Luckily, once the crew stumbles on the coffins, each character gains two brand-new personality traits. (It's a sort of plot flag: They immediately decide to loot the coffins for the dead guy treasure inside -- as you do -- and shit starts hitting the fan.) These two personality traits are 1) utter bone-headed stupidity and 2) callous disregard for their fellow crew members. The movie then slowly degenerates into a meaningless pile of useless plot revelations, even lazier writing, and various characters getting picked off individually by the least scariest vampire in the history of Sci-fi.

Oh, one thing. As they find the coffins, we learn a piquant detail: Religion is obsolete in The Year X Thousand. Only our resident asshole, Humvee, seems to have any inkling of what God means... though Van Helsing seems to harbour some hidden religious affiliation as well, as he later spits out a very surprised "Sweet Jesus!". This never goes anywhere or pays off in any way.

"Let's poorly simulate loathing at each other and fail at everything!"

Then the salvage ship... just sort of flies off, leaving the crew stranded aboard Demeter. This is strongly implied to be Orlock's doing. Why he wouldn't want to leave the Demeter and stow away on the space ship that's actually functional is never really explained. Orlock then attacks Coolio. The idiot brigade tries its best to save his life, but cryptical tooth marks soon appear on him, and he succumbs to Obvious Movie Vampire Syndrome. ("Someone... bit him?" "Some thing.")

Vampire!Coolio then runs amok ("Radical!") like a cartoon character. Apparently more bemused than terrified, the rest of the crew tries to smoke him into the open. They suck at it, though, and Vampire!Coolio kills Mina. Meanwhile, Count Chocula attacks "vice-captain" Aurora ("You are the most beautiful creature I've ever seen!"), but fails to kill her: Later it turns out she's a police gynoid who has infiltrated Van Helsing's ship for reasons of LOL NEVER EXPLAINED. She is, in fact, a "pleasure bot" repurposed for that role, again for reasons of LOL NEVER EXPLAINED.

Aurora melodramatically tells Professor, Humvee and Van Helsing that she saw "HIM". After a bit of awkward coaxing, she deigns to explain that Orlock is from planet Transylvania "in the remote Carpathian system". You know, that place where they currently are. She exposits that Transylvania is a planet of vampires... except, that being a bit of a crappy business model, Transylvania's kinda dead and gone. Count Orlock hired the Demeter because he wants to flee to Earth in hopes of fresh prey. Being the radiant fucking genius he is, Orlock then apparently ate his own crew and left himself adrift in space. Huh. At least Dracula had the decency to wait a full five minutes before going Pac-Man on his sailors.

Consumed by paranoia, they tie robot woman to a sofa that she is apparently incapable of escaping. Guess they don't make gynoids like they used to. Then the Professor decides to dig up all the information on vampires that he possibly can. It looks like this:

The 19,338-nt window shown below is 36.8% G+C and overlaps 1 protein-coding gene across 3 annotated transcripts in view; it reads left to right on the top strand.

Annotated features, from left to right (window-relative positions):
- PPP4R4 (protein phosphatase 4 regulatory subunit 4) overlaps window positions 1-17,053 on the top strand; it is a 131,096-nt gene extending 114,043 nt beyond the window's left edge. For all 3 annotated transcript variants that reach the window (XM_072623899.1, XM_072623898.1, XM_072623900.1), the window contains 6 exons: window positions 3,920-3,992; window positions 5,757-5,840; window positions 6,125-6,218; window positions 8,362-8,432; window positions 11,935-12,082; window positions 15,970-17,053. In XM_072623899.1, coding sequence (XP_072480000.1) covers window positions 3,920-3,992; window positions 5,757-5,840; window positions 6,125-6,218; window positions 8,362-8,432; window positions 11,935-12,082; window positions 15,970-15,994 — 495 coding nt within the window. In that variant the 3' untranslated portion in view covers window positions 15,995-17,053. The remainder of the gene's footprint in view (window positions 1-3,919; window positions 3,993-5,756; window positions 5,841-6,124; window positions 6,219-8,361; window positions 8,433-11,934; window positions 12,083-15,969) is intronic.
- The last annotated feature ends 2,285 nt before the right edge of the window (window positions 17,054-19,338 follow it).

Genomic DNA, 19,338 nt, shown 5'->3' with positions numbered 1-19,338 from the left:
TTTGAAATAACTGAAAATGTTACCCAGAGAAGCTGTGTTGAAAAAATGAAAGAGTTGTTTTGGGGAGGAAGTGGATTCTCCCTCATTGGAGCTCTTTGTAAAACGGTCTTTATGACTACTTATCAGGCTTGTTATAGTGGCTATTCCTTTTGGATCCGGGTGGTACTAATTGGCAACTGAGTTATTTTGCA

I want to wreak hovok too.

They figure out the Van Helsing connection. Now, that never really pays off in any significant way that isn't completely idiotic, but the good captain starts figuring out ways to kill Orlock anyway. Meanwhile, Vampire!Coolio incompetently tricks Humvee into incompetently letting him inside! Vampire!Coolio then incompetently attacks Humvee; Van Helsing incompetently staggers to rescue, and... you know, let's make this a little easier. Whenever I've described or will describe any character action in this review, assume that incompetence is implied.

Anyhoo, Vampire!Coolio gets staked, they untie Aurora, and the rest of the movie is a prolonged, confused fight against Orlock and his occasional minions. Probably the greatest single moment in all of Dracula 3000 follows when Aurora and Humvee find the Professor slouched over in the computer room. Aurora, the police robot, signals Humvee to be quiet, sneaks up to the Professor, and stabs him about ten billion times with a wooden stake. The Professor, revealed to be vampire, dies horribly. Humvee then asks Aurora how she knew the Professor had been turned. "I didn't," she says, and Humvee casually lets it slide. I love that scene. It's as rife with possibility as it is with stupidity. It encapsulates how these characters work. It encapsulates how the writers think. It's the pure intellectual essence of Dracula 3000 in all its moronic glory.

I won't spoil the ending, just in case you're gluttons for mental punishment and somehow want to see this monument to human witlessness. Suffice to say, everyone that I hate in this movie dies. That may, in fact, be the sole good thing I can say about it. (It does have a major character in a wheelchair, in all fairness... but the movie sort of wastes the concept, as the Professor being in a wheelchair is constantly shown to be a massive impediment to him actually doing his job. That, in turn, almost but not quite graduates into a real plot point. Again, Dracula 3000 is almost allergic to any sort of pay-off.)

So, to sum it up: This movie is 82 minutes of Darrell Roodt assaulting your brain with a grindstone. Everything the characters say and do is silly. The actors are terrible, the dialogue is terrible, and you could herd a thousand nerfs through the plot holes in what this thing tries to pass off as a story. You can visibly see the actors struggle as they go through the motions. Some films achieve a sort of grandeur about their own stupidity, but even in this Dracula 3000 fails: There's a weird sense of detachment hovering over every scene that seems to suck the fun out of MST3K:ing this pile of crap. It's like Dracula 3000 is aware of being nothing but an elaborate kindergarten play, something we're supposed to... sort of endure through rather than enjoy.

Don't watch this film. There are plenty of enjoyably bad vampire movies out there. This is not one of them.